Insecurity Among Young People: Boys are Having Body Image Issues, Too

The issue of negative body image is more often discussed among young girls and women. They are, after all, bombarded with images of models and celebrities who look perfect in every angle. There is a pressure to conform to society’s definition of beauty, and it is making a lot of people deeply unhappy.

There is nothing wrong with a person who wants to change their appearance. Wearing makeup to highlight one’s best features can be empowering. Young people should be encouraged to buy and use LED teeth whitening gel kit to brighten their smile if it can boost their confidence. An individual should be free to straighten or curl their hair if they want to.

In the topic of body acceptance, there should be room for those who enjoy modifying their appearance as a form of self-expression. Moreover, there should also be conversations opened over the insecurities that young boys and men experience regularly.

Boys are Insecure, Too

The impact of insecurity among young boys is not talked about very often. However, insecurity among young boys exists, and a lot of them are negatively affected by it.

In fact, in one survey, Credos asked more than a thousand secondary school students in the United Kingdom. The results revealed that more than half of respondents, or 55% of them, will consider adjusting their diet in order to look better. They preferred modifying their food intake to improve their appearance even if they are aware that eating disorders are a huge problem.

Around a quarter of the respondents also believed that the perfect male body exists.

And, like girls, boys are also influenced by social media, advertising, and celebrities. They are also exposed to a very rigid definition of what a good-looking man should look like. If they do not have similar features, they, too, will feel bad about themselves.

Insecurities among young people is heartbreaking because it prevents them from participating. They may not have the courage to make friends, join clubs, attend sporting events. Some people refuse to raise their hand in class even if they knew the answer because of self-doubt.

The Superhero Ideal

Psychiatrists found that, nowadays, people feel more insecure. Boys as young as middle school and high school are exercising at least occasionally. Although regular physical activity is good, they are not doing it to be healthy. They exercise in order to bulk up just like the characters they see on movies and television shows.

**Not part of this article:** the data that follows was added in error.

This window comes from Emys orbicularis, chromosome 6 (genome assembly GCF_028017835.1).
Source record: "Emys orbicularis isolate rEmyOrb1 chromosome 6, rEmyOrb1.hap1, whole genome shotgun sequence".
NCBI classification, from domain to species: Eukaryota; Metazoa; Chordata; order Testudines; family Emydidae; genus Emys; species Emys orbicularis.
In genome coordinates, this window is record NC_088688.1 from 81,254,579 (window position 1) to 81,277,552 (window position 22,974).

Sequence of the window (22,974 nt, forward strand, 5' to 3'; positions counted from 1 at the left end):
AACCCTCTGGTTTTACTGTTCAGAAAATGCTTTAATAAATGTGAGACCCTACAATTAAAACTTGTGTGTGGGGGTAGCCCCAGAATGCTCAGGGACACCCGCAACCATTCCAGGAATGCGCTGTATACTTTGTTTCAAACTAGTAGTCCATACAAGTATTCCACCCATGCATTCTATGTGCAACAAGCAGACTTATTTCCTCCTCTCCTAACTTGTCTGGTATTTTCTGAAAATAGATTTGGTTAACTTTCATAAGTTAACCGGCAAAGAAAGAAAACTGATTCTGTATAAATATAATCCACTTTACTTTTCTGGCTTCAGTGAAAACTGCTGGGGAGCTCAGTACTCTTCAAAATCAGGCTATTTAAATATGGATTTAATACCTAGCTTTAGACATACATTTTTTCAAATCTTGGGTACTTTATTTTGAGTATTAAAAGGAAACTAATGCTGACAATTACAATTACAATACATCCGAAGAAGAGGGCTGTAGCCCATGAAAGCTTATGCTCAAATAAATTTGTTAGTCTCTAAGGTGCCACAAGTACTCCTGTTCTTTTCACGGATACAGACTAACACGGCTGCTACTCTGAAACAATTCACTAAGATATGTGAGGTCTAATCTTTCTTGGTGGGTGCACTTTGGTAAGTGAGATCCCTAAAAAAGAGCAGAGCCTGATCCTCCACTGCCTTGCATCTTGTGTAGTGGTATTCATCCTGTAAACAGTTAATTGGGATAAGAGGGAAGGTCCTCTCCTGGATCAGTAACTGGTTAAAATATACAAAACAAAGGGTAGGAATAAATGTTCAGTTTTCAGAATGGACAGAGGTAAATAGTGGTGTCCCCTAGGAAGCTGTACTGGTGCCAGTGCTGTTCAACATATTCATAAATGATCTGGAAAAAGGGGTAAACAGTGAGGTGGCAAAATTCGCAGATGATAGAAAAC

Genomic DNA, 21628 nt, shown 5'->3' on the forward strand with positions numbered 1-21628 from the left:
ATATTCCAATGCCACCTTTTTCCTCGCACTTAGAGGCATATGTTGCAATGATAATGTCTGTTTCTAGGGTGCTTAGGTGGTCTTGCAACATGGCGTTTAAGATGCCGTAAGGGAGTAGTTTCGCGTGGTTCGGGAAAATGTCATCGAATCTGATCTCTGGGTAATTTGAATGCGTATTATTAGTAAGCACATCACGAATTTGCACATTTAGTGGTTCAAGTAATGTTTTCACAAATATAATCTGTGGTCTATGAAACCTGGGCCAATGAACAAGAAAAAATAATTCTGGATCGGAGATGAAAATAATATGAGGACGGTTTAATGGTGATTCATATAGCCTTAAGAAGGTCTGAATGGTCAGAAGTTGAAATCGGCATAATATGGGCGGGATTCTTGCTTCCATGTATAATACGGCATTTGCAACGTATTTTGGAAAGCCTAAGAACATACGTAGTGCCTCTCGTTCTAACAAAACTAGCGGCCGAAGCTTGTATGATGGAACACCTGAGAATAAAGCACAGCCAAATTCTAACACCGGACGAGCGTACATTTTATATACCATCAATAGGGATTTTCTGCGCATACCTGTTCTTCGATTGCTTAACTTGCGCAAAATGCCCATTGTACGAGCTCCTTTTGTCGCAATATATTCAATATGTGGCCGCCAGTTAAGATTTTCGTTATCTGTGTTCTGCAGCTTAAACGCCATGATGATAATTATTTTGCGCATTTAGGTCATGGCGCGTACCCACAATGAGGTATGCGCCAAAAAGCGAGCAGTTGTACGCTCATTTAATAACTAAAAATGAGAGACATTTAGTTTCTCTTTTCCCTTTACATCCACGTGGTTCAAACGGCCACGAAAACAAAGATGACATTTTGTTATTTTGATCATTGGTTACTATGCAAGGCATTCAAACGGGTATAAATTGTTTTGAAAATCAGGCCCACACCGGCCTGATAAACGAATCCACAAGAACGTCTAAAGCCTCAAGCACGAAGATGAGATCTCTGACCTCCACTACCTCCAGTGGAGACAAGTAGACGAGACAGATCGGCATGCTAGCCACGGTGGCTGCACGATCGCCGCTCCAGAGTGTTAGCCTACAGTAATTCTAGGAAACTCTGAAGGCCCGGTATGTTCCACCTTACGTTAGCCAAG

Actors such as Chris Evans and Chris Pratt workout and pack on the muscles to look like a superhero on-screen. The popularity of these comic book movies is only making boys and young men want to have the physique of Dwayne “The Rock” Johnson.

The Social Media Fitspiration


The silver screen is not the only medium influencing young people to be a certain shape. Most of them have a profile in at least one social media platform. Instagram, Snapchat, YouTube, and TikTok are bombarding users with images of celebrities and regular folks who are “in shape.”

An article in GQ revealed that 43% of people take photos and videos in the gym to post on social media.

This would not be a problem if it encourages more people to exercise. However, most of the time, these types of posts only inspire onlookers to compare their own bodies with another person.

Seeing buff people in the gym may feel intimidated to work out because their bodies are far from what they see on social media.

How to Address Insecurity Among Boys

It is hard to eliminate insecurity among young people. Regardless of gender, society continues to uphold only certain appearances and body types as the “ideal.”

What young people can do is to start discussing body image among their peers. A young man can open up about their insecurity with their closest friend. Everyone has some things that they do not like about themselves, and sharing them with a supportive circle can boost a person’s confidence and improve their body image.

But, a lot of young men are still afraid of being vulnerable in front of their peers. The very wrong assumption that men should not be emotional still persists. Teaching boys that they are allowed to share their feelings and concerns should help them be more honest about themselves and be open about their struggles.

By acknowledging that boys and young men can be insecure, too, the work can begin on eliminating body image issues. Anyone can feel insecure and everyone deserves to learn to love themselves.

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